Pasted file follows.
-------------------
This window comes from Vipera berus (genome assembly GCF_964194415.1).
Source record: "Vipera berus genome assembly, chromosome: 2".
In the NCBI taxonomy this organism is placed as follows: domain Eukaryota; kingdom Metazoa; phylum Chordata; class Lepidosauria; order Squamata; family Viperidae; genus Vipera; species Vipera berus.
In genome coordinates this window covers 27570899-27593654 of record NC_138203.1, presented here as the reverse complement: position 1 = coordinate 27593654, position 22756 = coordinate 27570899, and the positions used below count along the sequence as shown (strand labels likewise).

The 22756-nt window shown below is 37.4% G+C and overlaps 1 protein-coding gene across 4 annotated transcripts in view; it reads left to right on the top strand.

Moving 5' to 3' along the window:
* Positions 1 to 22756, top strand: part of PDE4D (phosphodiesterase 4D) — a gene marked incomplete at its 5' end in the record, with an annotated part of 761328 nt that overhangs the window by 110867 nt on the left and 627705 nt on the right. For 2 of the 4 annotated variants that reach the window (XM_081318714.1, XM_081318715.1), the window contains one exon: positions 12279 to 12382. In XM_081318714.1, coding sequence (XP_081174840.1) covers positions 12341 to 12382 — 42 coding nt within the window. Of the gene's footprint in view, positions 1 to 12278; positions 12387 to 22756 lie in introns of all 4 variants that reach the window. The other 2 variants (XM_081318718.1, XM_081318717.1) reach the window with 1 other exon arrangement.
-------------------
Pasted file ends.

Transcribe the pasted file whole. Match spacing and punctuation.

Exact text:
This window comes from Vipera berus (genome assembly GCF_964194415.1).
Source record: "Vipera berus genome assembly, chromosome: 2".
In the NCBI taxonomy this organism is placed as follows: domain Eukaryota; kingdom Metazoa; phylum Chordata; class Lepidosauria; order Squamata; family Viperidae; genus Vipera; species Vipera berus.
In genome coordinates this window covers 27570899-27593654 of record NC_138203.1, presented here as the reverse complement: position 1 = coordinate 27593654, position 22756 = coordinate 27570899, and the positions used below count along the sequence as shown (strand labels likewise).

The 22756-nt window shown below is 37.4% G+C and overlaps 1 protein-coding gene across 4 annotated transcripts in view; it reads left to right on the top strand.

Moving 5' to 3' along the window:
* Positions 1 to 22756, top strand: part of PDE4D (phosphodiesterase 4D) — a gene marked incomplete at its 5' end in the record, with an annotated part of 761328 nt that overhangs the window by 110867 nt on the left and 627705 nt on the right. For 2 of the 4 annotated variants that reach the window (XM_081318714.1, XM_081318715.1), the window contains one exon: positions 12279 to 12382. In XM_081318714.1, coding sequence (XP_081174840.1) covers positions 12341 to 12382 — 42 coding nt within the window. Of the gene's footprint in view, positions 1 to 12278; positions 12387 to 22756 lie in introns of all 4 variants that reach the window. The other 2 variants (XM_081318718.1, XM_081318717.1) reach the window with 1 other exon arrangement.